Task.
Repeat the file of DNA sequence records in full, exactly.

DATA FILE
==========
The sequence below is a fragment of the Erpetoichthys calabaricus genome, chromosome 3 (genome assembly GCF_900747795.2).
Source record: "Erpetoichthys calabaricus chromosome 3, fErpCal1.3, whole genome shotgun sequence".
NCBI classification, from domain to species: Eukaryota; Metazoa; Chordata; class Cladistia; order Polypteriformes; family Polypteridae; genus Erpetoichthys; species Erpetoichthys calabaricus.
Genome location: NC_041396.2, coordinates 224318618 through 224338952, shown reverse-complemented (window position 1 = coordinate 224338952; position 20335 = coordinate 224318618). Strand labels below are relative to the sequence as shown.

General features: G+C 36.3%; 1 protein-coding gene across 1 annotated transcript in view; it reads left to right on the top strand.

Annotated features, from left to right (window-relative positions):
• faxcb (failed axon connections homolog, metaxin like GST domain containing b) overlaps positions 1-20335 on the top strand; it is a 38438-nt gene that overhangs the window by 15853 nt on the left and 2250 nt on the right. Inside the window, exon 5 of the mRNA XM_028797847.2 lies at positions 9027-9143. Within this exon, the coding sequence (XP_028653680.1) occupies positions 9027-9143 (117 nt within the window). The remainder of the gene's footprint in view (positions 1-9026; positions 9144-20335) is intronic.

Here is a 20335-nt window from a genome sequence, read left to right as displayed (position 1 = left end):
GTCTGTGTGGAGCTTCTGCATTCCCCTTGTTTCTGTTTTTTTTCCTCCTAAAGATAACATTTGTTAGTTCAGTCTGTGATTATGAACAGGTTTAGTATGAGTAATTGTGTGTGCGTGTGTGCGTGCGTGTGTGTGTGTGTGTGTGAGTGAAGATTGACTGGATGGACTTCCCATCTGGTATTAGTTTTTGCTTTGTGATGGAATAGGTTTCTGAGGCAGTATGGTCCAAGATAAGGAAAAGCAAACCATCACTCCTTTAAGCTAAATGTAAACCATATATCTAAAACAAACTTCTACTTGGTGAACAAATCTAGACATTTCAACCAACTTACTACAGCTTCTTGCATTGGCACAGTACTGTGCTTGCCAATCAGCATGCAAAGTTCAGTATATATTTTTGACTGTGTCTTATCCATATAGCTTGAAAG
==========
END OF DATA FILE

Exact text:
The sequence below is a fragment of the Erpetoichthys calabaricus genome, chromosome 3 (genome assembly GCF_900747795.2).
Source record: "Erpetoichthys calabaricus chromosome 3, fErpCal1.3, whole genome shotgun sequence".
NCBI classification, from domain to species: Eukaryota; Metazoa; Chordata; class Cladistia; order Polypteriformes; family Polypteridae; genus Erpetoichthys; species Erpetoichthys calabaricus.
Genome location: NC_041396.2, coordinates 224318618 through 224338952, shown reverse-complemented (window position 1 = coordinate 224338952; position 20335 = coordinate 224318618). Strand labels below are relative to the sequence as shown.

General features: G+C 36.3%; 1 protein-coding gene across 1 annotated transcript in view; it reads left to right on the top strand.

Annotated features, from left to right (window-relative positions):
• faxcb (failed axon connections homolog, metaxin like GST domain containing b) overlaps positions 1-20335 on the top strand; it is a 38438-nt gene that overhangs the window by 15853 nt on the left and 2250 nt on the right. Inside the window, exon 5 of the mRNA XM_028797847.2 lies at positions 9027-9143. Within this exon, the coding sequence (XP_028653680.1) occupies positions 9027-9143 (117 nt within the window). The remainder of the gene's footprint in view (positions 1-9026; positions 9144-20335) is intronic.

Here is a 20335-nt window from a genome sequence, read left to right as displayed (position 1 = left end):
GTCTGTGTGGAGCTTCTGCATTCCCCTTGTTTCTGTTTTTTTTCCTCCTAAAGATAACATTTGTTAGTTCAGTCTGTGATTATGAACAGGTTTAGTATGAGTAATTGTGTGTGCGTGTGTGCGTGCGTGTGTGTGTGTGTGTGTGAGTGAAGATTGACTGGATGGACTTCCCATCTGGTATTAGTTTTTGCTTTGTGATGGAATAGGTTTCTGAGGCAGTATGGTCCAAGATAAGGAAAAGCAAACCATCACTCCTTTAAGCTAAATGTAAACCATATATCTAAAACAAACTTCTACTTGGTGAACAAATCTAGACATTTCAACCAACTTACTACAGCTTCTTGCATTGGCACAGTACTGTGCTTGCCAATCAGCATGCAAAGTTCAGTATATATTTTTGACTGTGTCTTATCCATATAGCTTGAAAG